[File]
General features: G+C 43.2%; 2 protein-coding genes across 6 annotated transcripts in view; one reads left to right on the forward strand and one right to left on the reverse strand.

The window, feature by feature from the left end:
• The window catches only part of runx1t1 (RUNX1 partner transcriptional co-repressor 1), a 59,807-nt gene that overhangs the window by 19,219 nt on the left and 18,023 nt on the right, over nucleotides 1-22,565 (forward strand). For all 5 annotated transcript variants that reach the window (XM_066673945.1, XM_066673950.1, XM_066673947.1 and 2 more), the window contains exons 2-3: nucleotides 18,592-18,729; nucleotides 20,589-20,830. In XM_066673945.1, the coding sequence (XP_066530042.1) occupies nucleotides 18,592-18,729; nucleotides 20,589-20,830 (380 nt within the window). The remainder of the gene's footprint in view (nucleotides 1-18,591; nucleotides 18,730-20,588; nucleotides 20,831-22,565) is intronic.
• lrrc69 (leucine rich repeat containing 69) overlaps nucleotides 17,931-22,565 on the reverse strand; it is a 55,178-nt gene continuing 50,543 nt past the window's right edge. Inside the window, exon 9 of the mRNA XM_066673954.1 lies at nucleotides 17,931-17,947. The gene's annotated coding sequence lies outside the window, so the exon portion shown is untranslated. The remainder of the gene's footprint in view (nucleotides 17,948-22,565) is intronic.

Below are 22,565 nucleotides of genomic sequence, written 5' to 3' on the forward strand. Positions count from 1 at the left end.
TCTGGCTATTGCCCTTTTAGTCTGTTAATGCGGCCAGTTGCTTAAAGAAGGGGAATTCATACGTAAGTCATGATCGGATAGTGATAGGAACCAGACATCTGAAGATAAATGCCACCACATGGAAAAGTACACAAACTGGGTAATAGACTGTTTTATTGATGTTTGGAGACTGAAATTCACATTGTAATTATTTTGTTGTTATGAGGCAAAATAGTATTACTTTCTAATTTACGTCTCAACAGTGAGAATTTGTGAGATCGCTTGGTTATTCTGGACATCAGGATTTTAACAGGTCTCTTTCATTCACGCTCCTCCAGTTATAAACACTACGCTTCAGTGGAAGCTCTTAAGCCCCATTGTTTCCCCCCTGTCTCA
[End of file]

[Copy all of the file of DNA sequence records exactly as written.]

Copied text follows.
General features: G+C 43.2%; 2 protein-coding genes across 6 annotated transcripts in view; one reads left to right on the forward strand and one right to left on the reverse strand.

The window, feature by feature from the left end:
• The window catches only part of runx1t1 (RUNX1 partner transcriptional co-repressor 1), a 59,807-nt gene that overhangs the window by 19,219 nt on the left and 18,023 nt on the right, over nucleotides 1-22,565 (forward strand). For all 5 annotated transcript variants that reach the window (XM_066673945.1, XM_066673950.1, XM_066673947.1 and 2 more), the window contains exons 2-3: nucleotides 18,592-18,729; nucleotides 20,589-20,830. In XM_066673945.1, the coding sequence (XP_066530042.1) occupies nucleotides 18,592-18,729; nucleotides 20,589-20,830 (380 nt within the window). The remainder of the gene's footprint in view (nucleotides 1-18,591; nucleotides 18,730-20,588; nucleotides 20,831-22,565) is intronic.
• lrrc69 (leucine rich repeat containing 69) overlaps nucleotides 17,931-22,565 on the reverse strand; it is a 55,178-nt gene continuing 50,543 nt past the window's right edge. Inside the window, exon 9 of the mRNA XM_066673954.1 lies at nucleotides 17,931-17,947. The gene's annotated coding sequence lies outside the window, so the exon portion shown is untranslated. The remainder of the gene's footprint in view (nucleotides 17,948-22,565) is intronic.

Below are 22,565 nucleotides of genomic sequence, written 5' to 3' on the forward strand. Positions count from 1 at the left end.
TCTGGCTATTGCCCTTTTAGTCTGTTAATGCGGCCAGTTGCTTAAAGAAGGGGAATTCATACGTAAGTCATGATCGGATAGTGATAGGAACCAGACATCTGAAGATAAATGCCACCACATGGAAAAGTACACAAACTGGGTAATAGACTGTTTTATTGATGTTTGGAGACTGAAATTCACATTGTAATTATTTTGTTGTTATGAGGCAAAATAGTATTACTTTCTAATTTACGTCTCAACAGTGAGAATTTGTGAGATCGCTTGGTTATTCTGGACATCAGGATTTTAACAGGTCTCTTTCATTCACGCTCCTCCAGTTATAAACACTACGCTTCAGTGGAAGCTCTTAAGCCCCATTGTTTCCCCCCTGTCTCA